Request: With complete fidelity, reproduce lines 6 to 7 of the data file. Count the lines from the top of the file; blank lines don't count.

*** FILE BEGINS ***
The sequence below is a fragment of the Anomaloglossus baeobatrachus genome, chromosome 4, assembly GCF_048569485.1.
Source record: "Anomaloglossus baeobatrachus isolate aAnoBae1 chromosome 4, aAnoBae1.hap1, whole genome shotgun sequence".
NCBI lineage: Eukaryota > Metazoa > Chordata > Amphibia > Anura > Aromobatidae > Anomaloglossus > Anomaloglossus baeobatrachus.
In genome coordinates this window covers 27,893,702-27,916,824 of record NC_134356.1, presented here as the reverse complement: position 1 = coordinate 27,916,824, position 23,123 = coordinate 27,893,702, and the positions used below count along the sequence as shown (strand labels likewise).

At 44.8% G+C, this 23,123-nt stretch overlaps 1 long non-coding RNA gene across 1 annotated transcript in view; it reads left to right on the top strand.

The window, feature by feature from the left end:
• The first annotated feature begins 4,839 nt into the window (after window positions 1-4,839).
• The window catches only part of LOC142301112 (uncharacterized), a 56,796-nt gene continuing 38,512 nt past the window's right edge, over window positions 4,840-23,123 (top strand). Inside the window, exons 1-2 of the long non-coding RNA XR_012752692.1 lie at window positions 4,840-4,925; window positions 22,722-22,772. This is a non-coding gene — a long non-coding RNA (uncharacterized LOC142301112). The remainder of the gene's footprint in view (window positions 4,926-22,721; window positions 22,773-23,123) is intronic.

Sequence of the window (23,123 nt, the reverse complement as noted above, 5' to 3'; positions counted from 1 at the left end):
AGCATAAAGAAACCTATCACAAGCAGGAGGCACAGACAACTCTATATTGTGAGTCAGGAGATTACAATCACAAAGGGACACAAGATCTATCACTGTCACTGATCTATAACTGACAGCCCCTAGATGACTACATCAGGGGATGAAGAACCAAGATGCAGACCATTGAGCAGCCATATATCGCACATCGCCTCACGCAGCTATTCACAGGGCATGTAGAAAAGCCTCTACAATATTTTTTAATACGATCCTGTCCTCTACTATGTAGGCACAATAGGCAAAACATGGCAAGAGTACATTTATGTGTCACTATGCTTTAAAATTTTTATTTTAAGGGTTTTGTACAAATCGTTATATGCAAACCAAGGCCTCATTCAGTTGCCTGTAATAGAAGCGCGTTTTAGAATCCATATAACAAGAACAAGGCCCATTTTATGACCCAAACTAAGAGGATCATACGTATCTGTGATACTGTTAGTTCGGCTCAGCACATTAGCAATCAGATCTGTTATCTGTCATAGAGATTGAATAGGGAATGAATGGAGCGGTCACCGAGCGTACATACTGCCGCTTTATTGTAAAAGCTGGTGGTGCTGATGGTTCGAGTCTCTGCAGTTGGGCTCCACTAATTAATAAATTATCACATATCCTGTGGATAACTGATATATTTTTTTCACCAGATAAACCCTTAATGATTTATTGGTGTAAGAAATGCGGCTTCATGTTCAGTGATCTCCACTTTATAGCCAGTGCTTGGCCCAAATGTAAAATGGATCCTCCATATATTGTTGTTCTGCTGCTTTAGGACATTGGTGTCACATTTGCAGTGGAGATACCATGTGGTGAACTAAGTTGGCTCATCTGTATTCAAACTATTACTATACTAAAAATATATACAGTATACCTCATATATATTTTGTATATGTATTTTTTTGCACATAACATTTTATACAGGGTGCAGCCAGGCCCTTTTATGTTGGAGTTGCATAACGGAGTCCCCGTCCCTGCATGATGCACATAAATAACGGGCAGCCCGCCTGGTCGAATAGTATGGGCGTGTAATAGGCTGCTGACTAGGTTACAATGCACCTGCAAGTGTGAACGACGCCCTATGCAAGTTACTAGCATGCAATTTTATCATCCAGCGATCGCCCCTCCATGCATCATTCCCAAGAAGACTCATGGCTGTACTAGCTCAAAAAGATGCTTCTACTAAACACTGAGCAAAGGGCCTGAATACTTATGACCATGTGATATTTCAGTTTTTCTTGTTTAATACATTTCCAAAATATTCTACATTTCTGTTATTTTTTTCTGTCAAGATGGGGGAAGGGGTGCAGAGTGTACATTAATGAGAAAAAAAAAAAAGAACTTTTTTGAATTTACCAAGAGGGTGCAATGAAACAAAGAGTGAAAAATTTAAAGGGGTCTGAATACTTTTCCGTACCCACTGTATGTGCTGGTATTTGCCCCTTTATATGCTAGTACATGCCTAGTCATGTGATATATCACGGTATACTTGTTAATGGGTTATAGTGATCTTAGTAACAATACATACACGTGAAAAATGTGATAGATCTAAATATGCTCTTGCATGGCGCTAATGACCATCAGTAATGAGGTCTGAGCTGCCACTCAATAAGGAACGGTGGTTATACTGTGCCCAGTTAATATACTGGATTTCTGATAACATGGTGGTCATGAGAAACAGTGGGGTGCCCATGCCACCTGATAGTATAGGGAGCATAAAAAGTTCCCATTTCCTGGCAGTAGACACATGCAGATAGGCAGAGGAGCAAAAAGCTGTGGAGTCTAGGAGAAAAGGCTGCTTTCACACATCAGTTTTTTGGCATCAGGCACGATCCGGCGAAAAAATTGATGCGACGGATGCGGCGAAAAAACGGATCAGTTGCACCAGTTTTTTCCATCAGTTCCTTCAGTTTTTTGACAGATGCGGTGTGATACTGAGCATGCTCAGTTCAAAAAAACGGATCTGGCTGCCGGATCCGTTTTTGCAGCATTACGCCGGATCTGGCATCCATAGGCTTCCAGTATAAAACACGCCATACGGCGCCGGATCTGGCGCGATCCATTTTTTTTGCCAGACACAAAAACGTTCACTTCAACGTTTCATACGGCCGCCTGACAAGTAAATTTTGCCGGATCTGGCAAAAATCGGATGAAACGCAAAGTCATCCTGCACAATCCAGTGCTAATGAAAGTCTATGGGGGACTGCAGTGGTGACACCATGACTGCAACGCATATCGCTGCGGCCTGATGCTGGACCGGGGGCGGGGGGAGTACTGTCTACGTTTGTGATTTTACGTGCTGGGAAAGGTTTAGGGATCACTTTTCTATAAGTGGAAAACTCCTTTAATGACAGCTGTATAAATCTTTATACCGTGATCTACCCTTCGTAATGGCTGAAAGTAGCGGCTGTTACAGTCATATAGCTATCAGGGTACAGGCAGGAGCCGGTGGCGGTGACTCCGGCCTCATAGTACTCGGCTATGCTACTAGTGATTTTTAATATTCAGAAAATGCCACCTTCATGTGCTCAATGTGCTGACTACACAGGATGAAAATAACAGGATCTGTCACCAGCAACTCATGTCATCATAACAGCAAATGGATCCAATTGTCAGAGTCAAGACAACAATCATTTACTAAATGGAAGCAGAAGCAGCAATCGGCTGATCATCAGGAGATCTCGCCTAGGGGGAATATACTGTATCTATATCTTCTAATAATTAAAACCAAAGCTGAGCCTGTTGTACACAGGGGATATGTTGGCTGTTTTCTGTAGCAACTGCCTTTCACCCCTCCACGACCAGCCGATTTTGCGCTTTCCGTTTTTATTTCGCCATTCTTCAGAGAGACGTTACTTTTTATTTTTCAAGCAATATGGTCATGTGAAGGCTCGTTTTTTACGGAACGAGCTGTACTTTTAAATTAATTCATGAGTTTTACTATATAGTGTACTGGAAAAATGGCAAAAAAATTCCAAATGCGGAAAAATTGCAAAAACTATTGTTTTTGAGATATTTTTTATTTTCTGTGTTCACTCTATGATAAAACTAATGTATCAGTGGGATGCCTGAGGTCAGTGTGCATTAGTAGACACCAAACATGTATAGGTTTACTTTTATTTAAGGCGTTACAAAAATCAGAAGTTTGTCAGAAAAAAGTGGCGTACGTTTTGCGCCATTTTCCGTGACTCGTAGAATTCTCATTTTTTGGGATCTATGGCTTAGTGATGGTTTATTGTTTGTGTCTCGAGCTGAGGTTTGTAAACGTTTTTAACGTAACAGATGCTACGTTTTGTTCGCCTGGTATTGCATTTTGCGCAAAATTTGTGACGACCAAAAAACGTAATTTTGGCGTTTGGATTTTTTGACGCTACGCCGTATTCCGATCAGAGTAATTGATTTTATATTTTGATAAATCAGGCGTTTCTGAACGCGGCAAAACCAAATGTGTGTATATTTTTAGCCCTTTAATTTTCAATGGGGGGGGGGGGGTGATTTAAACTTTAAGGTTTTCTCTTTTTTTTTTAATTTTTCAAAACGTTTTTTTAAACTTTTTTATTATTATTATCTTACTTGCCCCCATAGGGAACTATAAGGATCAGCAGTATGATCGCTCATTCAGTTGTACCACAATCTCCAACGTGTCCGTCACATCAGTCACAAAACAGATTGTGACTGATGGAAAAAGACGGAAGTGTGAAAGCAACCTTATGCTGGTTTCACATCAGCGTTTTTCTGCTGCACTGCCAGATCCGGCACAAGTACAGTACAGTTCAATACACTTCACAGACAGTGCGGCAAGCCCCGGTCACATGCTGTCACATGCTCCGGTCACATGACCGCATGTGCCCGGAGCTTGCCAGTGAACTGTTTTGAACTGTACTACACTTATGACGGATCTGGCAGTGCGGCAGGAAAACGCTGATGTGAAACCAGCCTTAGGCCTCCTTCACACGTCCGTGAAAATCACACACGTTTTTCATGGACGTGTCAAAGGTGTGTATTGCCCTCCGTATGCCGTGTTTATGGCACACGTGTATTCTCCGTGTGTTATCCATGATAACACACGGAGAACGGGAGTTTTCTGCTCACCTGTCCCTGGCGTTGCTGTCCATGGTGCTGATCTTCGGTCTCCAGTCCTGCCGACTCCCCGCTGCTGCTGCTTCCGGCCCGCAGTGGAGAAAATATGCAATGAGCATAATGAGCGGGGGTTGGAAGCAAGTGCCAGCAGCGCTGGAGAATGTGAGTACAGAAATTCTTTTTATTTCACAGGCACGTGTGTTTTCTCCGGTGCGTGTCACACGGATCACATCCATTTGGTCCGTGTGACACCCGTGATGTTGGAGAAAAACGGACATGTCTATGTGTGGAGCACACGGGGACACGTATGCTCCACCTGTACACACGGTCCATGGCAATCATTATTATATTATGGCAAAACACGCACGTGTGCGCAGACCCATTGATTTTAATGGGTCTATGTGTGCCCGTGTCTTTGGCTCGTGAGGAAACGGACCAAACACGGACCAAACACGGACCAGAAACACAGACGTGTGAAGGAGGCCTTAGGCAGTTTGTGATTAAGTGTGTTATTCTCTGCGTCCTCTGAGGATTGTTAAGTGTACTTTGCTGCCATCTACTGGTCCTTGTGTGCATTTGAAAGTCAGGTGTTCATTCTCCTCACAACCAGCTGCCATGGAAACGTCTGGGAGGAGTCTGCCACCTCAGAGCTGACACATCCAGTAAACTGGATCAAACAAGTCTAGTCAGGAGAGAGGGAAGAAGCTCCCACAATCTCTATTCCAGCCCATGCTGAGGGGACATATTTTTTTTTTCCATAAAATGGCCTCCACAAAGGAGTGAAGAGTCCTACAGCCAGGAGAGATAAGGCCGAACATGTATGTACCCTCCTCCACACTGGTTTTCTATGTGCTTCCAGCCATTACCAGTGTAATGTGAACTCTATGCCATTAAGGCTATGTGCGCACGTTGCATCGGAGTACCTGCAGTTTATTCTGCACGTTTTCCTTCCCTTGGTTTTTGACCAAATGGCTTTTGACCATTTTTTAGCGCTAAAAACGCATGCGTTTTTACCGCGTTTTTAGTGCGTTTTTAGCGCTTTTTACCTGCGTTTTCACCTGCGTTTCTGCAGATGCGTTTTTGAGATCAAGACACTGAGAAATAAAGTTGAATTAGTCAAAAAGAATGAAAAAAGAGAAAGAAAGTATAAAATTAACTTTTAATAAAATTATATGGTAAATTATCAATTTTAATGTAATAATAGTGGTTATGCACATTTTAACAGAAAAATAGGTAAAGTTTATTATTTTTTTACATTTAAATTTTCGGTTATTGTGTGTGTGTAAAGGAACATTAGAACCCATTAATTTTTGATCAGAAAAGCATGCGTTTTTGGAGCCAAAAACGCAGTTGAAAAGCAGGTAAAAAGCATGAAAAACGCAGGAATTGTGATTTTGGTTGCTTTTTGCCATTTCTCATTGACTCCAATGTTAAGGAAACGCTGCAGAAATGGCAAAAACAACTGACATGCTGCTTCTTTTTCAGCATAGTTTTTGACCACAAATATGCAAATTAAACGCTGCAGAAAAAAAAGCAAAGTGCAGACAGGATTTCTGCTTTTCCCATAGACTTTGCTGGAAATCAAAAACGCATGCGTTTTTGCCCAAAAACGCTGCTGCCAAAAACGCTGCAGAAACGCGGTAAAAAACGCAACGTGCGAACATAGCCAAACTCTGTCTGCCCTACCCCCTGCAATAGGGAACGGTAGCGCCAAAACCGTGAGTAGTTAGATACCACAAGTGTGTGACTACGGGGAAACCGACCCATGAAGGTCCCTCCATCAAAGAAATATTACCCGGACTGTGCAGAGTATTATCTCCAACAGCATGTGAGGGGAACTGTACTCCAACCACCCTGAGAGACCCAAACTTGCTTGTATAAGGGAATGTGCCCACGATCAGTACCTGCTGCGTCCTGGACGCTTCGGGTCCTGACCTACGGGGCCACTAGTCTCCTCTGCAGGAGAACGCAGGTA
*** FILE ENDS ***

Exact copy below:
The window, feature by feature from the left end:
• The first annotated feature begins 4,839 nt into the window (after window positions 1-4,839).